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tv   The Colbert Report  Comedy Central  February 5, 2013 11:30pm-12:00am PST

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[cheers and applause] >> jon: that's our show. join us tomorrow at 11:00. here it is your moment of zen. these reforms would reduce our government's bill. [laughter] what is up, camera man? come on, captioning sponsored by comedy central
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captioned by media access group at wgbh [eagle caw] >> stephen: tonight, a new way donate to charity. change your name to anonymous so people think you're giving all the time. [laughter] then, i honor an unlikely hero. did you know josef stalin used to carpool? [laughter] and my guest is oscar-winning actress julie andrews. i'll ask if the hills are still alive after all that fracking. [laughter] a math professor has discovered a new 17-million digit prime number. his other discovery: he's very lonely. [laughter] this is "the colbert report." ["the colbert report" theme music playing]
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[cheers and applause] thank you, ladies and gentlemen. thank you so much for joining us. [cheers and applause] [crowd chanting "stephen!"] [cheers and applause] thank you so much. [cheers and applause] welcome to the show. i especially -- i especially want to welcome those ten men down in the dungeon serving their master. [ laughter ] [cheers and applause] just get out of there, guys. [ laughter ] welcome to tonight's kinescope. thank you for joining us. nation, all of us in cable news have an obligation to bring you the latest news most relevant to your life. so let's get to the story everyone's talking about: the fall of the house of york!
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james, bring forth the town criers! >> the bones of england's king richard iii are finally found. >> 500 year old royal remains. >> scientists confirm that remains found under a parking lot in england are in fact those of king richard iii. >> shoppers for years have been parking their cars right over the remains of king richard the iii under a super market parking lot. >> stephen: that's right! king richard the third has been found underneath the parking lot of a supermarket! [laughter] that explains why his famous last words were "my kingdom for a hot pocket!" [laughter] richard the third, of course, is [laughter] richard the third, of course, is remembered as an infamous villain, mostly thanks to shakespeare's famous play-- i want to say "coriolanus"? [laughter]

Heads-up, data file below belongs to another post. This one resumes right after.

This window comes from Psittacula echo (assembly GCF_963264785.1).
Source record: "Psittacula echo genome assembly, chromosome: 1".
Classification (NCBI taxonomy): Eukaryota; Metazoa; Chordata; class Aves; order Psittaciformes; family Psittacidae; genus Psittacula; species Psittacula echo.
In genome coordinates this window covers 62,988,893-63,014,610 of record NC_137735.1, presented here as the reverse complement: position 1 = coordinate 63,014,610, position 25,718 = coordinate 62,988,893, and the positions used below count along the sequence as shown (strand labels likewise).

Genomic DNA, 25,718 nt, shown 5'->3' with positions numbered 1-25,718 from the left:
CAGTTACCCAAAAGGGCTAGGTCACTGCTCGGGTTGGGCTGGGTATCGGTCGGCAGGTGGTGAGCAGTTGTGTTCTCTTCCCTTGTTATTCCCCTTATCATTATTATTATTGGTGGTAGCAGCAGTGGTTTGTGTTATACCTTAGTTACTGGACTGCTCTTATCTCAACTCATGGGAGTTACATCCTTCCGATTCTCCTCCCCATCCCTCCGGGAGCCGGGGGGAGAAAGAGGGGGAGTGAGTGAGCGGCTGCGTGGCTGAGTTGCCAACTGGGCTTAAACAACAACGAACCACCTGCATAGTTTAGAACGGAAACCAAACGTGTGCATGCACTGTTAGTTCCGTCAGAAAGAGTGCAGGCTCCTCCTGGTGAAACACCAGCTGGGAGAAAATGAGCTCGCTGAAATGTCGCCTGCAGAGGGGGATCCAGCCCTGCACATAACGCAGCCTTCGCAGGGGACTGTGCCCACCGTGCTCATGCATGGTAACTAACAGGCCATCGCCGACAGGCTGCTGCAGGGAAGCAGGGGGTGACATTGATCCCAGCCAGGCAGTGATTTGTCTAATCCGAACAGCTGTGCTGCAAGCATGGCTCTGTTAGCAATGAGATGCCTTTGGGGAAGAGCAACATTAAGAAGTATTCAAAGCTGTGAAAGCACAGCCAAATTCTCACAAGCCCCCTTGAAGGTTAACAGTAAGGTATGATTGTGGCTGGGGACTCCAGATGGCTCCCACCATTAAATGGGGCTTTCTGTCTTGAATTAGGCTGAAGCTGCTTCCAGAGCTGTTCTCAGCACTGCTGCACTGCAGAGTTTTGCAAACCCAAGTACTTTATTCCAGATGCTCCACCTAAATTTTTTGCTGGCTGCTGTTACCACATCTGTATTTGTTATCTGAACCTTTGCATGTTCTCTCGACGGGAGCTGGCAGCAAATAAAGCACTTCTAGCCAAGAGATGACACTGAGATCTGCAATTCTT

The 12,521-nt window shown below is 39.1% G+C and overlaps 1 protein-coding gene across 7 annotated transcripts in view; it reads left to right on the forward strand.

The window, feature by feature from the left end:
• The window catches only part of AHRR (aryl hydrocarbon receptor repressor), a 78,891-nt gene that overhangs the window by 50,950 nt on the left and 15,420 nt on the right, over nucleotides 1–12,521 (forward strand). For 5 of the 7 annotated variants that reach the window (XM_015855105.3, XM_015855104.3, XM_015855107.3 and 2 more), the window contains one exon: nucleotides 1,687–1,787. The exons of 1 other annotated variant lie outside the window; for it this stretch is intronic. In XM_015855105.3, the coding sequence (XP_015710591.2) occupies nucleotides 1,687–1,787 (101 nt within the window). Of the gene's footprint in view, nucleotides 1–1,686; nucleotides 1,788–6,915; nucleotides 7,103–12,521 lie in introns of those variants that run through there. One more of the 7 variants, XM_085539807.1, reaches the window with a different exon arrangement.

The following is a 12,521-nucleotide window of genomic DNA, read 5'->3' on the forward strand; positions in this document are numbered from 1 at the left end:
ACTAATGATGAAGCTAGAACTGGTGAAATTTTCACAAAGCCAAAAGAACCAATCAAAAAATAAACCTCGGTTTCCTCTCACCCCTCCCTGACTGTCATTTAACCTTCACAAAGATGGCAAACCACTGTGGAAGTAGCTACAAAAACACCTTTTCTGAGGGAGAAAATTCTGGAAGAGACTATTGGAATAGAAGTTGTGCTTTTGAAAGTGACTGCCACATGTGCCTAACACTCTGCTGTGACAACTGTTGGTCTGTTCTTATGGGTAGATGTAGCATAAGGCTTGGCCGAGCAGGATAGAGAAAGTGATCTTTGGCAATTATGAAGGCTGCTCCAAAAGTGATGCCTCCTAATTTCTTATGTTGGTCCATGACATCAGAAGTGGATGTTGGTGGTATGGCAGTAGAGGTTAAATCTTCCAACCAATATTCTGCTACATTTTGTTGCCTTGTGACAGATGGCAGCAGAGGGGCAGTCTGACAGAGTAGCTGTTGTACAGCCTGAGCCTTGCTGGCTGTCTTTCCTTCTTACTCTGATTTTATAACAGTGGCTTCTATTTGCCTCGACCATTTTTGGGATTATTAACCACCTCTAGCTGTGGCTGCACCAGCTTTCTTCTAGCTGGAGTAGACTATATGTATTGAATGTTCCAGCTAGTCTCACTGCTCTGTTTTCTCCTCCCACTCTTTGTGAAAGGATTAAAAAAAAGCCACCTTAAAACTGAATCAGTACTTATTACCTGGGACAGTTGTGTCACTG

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but he's also an important historical figure because he was the last king of the plantagenet line. for those who aren't familiar, plantagenet means he was descended from a plant. [laughter] he was the last one. queen elizabeth, despite that vine growing out of her head, is incapable of photosynthesis. [laughter] so how did the scientists know that this was hunchback king, and not some poor 15th-century briton who starved to death waiting for a grocery-store parking space? [laughter] well, researchers observed "a distinct spinal curvature" that was richard iii's most pronounced physical feature." that settles it, because once you decompose, it is impossible for straight bones to rearrange into any other shape. isn't that right, richard? [laughter] but as important as this story is, i was a little disturbed when i heard how these bones were found:
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they used ground-penetrating radar. really? ground penetrating radar? is there no limit to how far these papparazzi will go in violating british royals' privacy? [laughter] first, they're taking long-distance photos of a topless princess kate. jimmy, do we have any of those that aren't pixelated? [laughter] no? did we check? okay. it's shameful, nation. a respected member of the monarchy takes a well-deserved, 500-year underground vacation to spend some quality time alone with his "ten wounds, eight of them in the skull," and the press thinks "yeah, let's put some pictures of a skinless king richard on page three. that'll move some paper." you know the next time his body leaves a limo, they'll be trying to get an up-femur shot. [laughter] so i say, so fie on you,
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ruffians! i bite my thumb at thee. [laughter] nation, i don't have all the answers because i haven't been asked all the questions yet. this is tip of the hat, wag of the finger. [cheers and applause] ♪ folks, if you ever go out at night, you know bars can be rough. one minute you're innocently pointing out to a guy how much his girlfriend looks like his mom, next minute you're picking your teeth out of a bowl of beer nuts. [laughter] and they're getting even more dangerous, thanks to a new trend. bars giving their proceeds to charity-- like an oregon bar that pledged to donate all profits to charity. and a houston bar that gives patrons a vote with every drink as to which charity should receive the next month's profits. of course, by 2:00 am, there are fewer votes for unicef and more votes for the "man, i could really go for a gyro foundation"! [laughter] that's why i'm giving a wag of my finger to drunk donating. look, i'm a charitable person,
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whether it's donors choose or the yellow ribbon fund, i love giving away your money. [laughter] but good deeds and booze is a dangerous combination. sure, you walk into a bar, toss back a couple of cold ones for doctors without borders. next thing you know, you're pounding back slippery nipples for the susan g. komen foundation. [laughter] wrong! [cheers and applause] suddenly, you got charity goggles on standing on the bar, yelling, "i'll raise awareness for anything that moves." [laughter] the next day you wake up wondering, "uhhh, who did i feed and clothe last night?" next, i love reality tv. that's why at the end of every episode of my show, i give a single rose to whoever won my